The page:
The secrecy of Greek Life has lead for public awareness of crimes involving fraternities and sororities to be stagnant. Last February, when Sigma Alpha Epsilon brother Thomas Reverend died from reasons still unknown, the coverage following was a testament to the lack of transparency within Greek organizations on campus. As former Daily Aztec staff member Luke Henning, said to Fox News, “they had a gag order on the entire Greek system, so they really couldn’t talk to us about it.”
The lack of transparency within the Greek system is the reason why crimes, such as sexual assault, have been allowed to run rampant on this campus. Perpetrated by the elitism and exclusivity that has divided this campus between class, gender and age, this lack of transparency within the Greek system has threatened the safety of students for decades.
In the 1980s, 29 members of the Pi Kappa Alpha fraternity of SDSU were found guilty after a sorority pledge revealed she was raped by several men at a Pike party while brothers stood by and took pictures. It was also in the 1980s when Delta Sigma Phi was under investigation for secret two-way mirrors in its fraternity bathrooms.
Furthermore, throughout the 2000s seven fraternities were expelled or found guilty of hazing their pledges, reports ranging from alcohol abuse to physical abuse.
Delta Sigma Phi, one of the fraternities banned from campus in 2008, was found guilty after three of its pledges kidnapped a fraternity member, bound him with duct tape, force-fed him beer, stole his wallet and dropped him off on Mission Gorge Road. This was one of the two reported acts of secret violence that occurred over initiation week. Gabriel Ruiz, chapter president of Delta Sigma Phi at the time, said in an interview with U-T San Diego the kidnapping should have been “fun, not dangerous.”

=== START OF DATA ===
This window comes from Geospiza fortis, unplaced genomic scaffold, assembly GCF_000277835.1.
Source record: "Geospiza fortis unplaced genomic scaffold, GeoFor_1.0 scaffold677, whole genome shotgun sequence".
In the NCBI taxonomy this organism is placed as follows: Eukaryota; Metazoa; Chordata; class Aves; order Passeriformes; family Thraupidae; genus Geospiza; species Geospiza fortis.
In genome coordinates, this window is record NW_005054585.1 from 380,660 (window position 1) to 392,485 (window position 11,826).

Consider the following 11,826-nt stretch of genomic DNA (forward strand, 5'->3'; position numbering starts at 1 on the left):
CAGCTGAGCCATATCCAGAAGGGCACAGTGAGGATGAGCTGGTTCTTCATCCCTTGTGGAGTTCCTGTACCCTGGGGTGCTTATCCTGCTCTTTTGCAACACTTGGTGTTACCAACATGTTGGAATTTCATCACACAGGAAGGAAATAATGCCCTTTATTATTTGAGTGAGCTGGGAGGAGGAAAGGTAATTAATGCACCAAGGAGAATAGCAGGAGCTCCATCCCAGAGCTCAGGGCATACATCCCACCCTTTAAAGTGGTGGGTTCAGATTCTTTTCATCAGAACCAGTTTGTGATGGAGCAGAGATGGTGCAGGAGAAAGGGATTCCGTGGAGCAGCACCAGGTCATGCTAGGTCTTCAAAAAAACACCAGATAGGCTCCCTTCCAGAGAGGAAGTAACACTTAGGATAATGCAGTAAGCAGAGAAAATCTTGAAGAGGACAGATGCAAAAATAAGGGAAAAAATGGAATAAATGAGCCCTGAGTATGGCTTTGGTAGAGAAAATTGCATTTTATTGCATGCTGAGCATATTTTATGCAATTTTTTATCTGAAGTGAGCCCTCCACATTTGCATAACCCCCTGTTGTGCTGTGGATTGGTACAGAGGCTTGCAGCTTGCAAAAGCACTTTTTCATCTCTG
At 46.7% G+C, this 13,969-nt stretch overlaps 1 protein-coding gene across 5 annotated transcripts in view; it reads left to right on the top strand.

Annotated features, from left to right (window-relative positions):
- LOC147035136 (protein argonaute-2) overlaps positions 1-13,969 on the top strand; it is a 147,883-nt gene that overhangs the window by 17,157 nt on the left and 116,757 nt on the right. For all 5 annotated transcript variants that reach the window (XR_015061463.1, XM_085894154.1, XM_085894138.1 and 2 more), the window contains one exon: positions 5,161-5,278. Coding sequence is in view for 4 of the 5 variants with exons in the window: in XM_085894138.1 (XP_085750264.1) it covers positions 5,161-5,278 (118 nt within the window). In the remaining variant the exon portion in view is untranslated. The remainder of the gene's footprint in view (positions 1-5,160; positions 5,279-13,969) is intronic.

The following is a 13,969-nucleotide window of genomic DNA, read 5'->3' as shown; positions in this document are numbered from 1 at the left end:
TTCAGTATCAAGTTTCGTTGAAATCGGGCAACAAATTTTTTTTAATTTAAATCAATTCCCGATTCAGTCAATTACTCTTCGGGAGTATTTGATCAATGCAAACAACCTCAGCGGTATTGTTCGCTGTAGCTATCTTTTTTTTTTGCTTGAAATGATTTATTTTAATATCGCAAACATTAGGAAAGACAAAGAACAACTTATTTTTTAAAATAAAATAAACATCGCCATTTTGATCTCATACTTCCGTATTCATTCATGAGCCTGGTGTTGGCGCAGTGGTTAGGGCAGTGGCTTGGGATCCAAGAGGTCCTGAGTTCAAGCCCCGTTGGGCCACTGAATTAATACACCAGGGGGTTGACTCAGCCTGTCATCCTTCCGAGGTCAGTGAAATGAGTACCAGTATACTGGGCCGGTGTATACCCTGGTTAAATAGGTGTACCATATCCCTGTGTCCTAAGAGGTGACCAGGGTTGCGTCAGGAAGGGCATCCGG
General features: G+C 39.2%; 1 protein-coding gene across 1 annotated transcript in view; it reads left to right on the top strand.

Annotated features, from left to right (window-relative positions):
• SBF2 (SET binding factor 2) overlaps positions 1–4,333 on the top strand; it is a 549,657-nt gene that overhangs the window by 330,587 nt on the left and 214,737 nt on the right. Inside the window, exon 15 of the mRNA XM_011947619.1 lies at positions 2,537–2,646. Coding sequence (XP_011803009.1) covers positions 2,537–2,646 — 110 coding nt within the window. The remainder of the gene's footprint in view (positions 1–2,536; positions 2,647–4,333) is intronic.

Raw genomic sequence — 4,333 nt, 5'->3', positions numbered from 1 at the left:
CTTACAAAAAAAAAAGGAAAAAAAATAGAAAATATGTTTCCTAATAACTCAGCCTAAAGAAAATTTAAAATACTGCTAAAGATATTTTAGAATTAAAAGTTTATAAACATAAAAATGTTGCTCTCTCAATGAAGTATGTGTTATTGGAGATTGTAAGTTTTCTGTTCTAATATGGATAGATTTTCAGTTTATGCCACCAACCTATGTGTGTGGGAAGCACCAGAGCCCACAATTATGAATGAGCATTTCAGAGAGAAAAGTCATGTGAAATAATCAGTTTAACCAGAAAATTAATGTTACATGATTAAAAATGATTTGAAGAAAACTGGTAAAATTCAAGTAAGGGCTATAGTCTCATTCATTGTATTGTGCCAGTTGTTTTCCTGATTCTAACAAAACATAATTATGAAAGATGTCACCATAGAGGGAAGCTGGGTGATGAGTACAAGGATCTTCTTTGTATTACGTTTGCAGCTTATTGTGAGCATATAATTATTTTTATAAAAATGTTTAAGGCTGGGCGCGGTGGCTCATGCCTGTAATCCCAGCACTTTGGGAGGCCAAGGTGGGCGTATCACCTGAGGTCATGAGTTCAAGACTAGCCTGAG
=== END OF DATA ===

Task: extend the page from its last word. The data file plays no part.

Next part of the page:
Perhaps the most infamous moment in SDSU Greek Life culture came during the 2007-08 academic year, when Alpha Phi sister Jenny Poliakoff and Mira Mesa student Kurt Baker died of fraternity-related drug overdoses. Their deaths instigated the investigation leading to the well-remembered drug bust of 2008 called Operation Sudden Fall, which unveiled seven fraternities guilty of being involved in a mass drug ring.
Despite an investigation that exposed a secret system of $100,000 worth of drugs, including pounds of marijuana, cocaine, ecstasy and prescription drugs, the issue of substance abuse within fraternities didn’t fade away.
In 2012, Sigma Alpha Epsilon president, Barzeen Barzanji was found dead from an overdose of Oxycodon and Xanax at a Phi Kappa Theta party.
To continue to keep Greek Life on our campus despite these recurring incidents of sexual violence, physical abuse and substance abuse is to say that we accept these deplorable acts of injustices as a necessary byproduct of the brotherhood and sisterhood of Greek Life on campus. Students are compromising their safety for the sake of the existence of current Greek Life.
No matter how proudly they brag about their brotherhoods, sisterhoods and philanthropies, the good aspects of Greek Life will never compensate for their destructive nature. It is a bigger threat than it is a contribution.
There have been too many victims in the face of a culture that deliberately facilitates this deviant and defiant behavior. They have eaten their cake and taken ours too.
It’s time to put an end to a culture that has clearly lost sight of its true essence, in turn bringing harm to this student body.
Be sure to check out Elpin Keshishzadeh’s opposing argument here.